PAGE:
3.2The complainant further claims that, if he is forcibly returned to Sri Lanka, he will be detained and held at Negombo Remand Prison for further interrogation as an asylum seeker who left the country illegally and returned without a passport. According to the complainant, it is well documented that the prison is cramped, unsanitary and unhygienic, and that there is little chance to exercise, and that it is overcrowded to the point that prisoners have to take turns to sleep, which in itself constitutes degrading treatment or punishment regardless of the length of time spent there on remand.
State party’s observations on admissibility
4.1On 27 October 2016, the State party challenged the admissibility of the complaint, stating that the complainant’s claims was manifestly unfounded and the case was inadmissible ratione materiae.
4.2The State party contends that the complainant’s claim that he would be at risk of torture by the authorities if he were returned to Sri Lanka is inadmissible pursuant to rule 113 (b) of the Committee’s rules of procedure, because the complainant relies on general information and does not demonstrate a personal risk. The State party submits that the complainant makes his claims on the basis of generalized information from the report by the International Truth and Justice Project Sri Lanka,1 and refers to other general information on Sri Lanka, claiming that it demonstrates a consistent pattern of gross, flagrant or mass violations of human rights in the country. However, the existence of a general risk of violence does not substantiate an individual and personal risk of a violation of article 3 of the Convention, and according to the State party, the complainant has failed to adduce evidence that he would be personally at risk of torture. Therefore, the State party submits that the complainant’s claims are inadmissible as manifestly unfounded.
4.3The State party considers that the obligation of non-refoulement under article 3 of the Convention is confined to situations where the returnee would be in danger of being subjected to torture as defined in article 1 of the Convention, and does not apply if the returnee would be at risk of cruel, inhuman or degrading treatment or punishment. Therefore, the State party submits that the complainant’s allegations that he would be at risk of such treatment at the hands of the Sri Lankan authorities or by virtue of his possible detention in Negombo Remand Prison should be found inadmissible ratione materiae.
4.4The State party submits that all of the complainant’s claims have been thoroughly considered in a series of domestic decision-making processes and they have been found not to engage its non-refoulement obligations under the Convention or under the International Covenant on Civil and Political Rights. Robust domestic processes have considered the claims and determined that they are not credible. Furthermore, the complainant has not provided any new claims in his submissions to the Committee, except for the claim that he was a witness to a possible crime committed by either the Sri Lanka Army or the Criminal Investigation Department, that have not already been considered through comprehensive domestic administrative and judicial processes. The State party refers to the Committee’s general comment No. 1 (1997) on the implementation of article 3 of the Convention in the context of article 22 (para. 9), in which the Committee states that as it is not an appellate or judicial body, it gives considerable weight to findings of fact that are made by organs of a State party.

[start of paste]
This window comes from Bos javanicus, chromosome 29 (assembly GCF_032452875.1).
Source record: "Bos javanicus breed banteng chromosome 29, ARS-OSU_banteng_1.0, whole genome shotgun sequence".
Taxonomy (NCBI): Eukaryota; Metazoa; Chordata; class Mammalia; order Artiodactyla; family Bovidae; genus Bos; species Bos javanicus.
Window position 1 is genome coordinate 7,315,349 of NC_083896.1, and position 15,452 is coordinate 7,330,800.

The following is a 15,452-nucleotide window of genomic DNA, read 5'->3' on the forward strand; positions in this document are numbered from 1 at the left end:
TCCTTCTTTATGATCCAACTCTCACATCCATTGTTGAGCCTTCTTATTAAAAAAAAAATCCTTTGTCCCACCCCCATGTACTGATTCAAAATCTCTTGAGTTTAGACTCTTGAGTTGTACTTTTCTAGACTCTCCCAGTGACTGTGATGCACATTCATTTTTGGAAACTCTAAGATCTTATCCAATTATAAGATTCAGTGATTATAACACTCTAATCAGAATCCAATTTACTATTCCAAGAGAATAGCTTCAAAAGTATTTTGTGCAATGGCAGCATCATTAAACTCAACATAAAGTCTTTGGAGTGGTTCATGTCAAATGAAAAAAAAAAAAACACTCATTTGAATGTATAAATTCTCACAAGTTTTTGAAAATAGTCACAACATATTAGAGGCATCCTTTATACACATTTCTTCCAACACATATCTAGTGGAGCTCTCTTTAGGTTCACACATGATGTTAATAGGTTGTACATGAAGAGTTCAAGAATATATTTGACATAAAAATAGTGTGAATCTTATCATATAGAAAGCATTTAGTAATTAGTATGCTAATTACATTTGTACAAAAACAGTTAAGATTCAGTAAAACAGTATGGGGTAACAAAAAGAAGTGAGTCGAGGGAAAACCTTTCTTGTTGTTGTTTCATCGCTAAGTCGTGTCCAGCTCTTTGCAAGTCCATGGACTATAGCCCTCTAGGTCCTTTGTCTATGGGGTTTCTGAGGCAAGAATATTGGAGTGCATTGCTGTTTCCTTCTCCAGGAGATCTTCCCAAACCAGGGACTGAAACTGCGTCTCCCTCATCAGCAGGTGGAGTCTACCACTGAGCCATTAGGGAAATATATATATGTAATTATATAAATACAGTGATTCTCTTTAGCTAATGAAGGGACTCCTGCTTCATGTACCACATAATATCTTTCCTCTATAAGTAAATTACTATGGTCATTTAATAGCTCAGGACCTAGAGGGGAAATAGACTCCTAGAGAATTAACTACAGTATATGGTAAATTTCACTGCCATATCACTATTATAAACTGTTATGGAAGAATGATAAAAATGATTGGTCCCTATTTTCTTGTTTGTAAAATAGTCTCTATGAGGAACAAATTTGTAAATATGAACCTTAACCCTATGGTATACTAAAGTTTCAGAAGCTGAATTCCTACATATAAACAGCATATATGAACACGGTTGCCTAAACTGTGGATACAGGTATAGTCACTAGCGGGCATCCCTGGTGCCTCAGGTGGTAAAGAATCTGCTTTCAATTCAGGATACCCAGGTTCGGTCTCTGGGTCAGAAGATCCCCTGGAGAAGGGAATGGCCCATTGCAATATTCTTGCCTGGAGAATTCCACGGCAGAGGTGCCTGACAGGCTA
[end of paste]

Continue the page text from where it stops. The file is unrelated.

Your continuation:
Complainant’s comments on the State party’s observations
5.1On 16 January 2017, the complainant commented on the State party’s observations. He refers to paragraph 18 of the advisory opinion of the Office of the United Nations High Commissioner for Refugees (UNHCR) on the extraterritorial application of non-refoulement obligations under the 1951 Convention relating to the Status of Refugees and its 1967 Protocol, and submits that in accordance with the opinion, he only must provide substantial grounds for believing that the danger exists if he is returned; that is, he is not required to show that he will be tortured, but only that the danger exists.
5.2With regard to his claim that he would be held in Negombo Remand Prison, he notes that his claim in the original complaint may have been improperly framed concerning “degrading treatment”. He submits that if he were to be detained in Negombo Remand Prison for a significant period of time, that is, for more than a few days on remand while bail was being arranged, he would be in danger of being interrogated under torture. He argues that he would face prolonged detention because he had already suffered harassment and threats from the Criminal Investigation Department while in the Chettikulam camp due to his and his brother’s prior activities and ties with the Tamil Tigers. The complainant submits that while he was in the camp, the harassment continued to escalate, and his escape from the camp and the subsequent probable murder of his father-in-law means that the army would have serious suspicions about him. Therefore, if he were to return, he would be in danger of prolonged detention.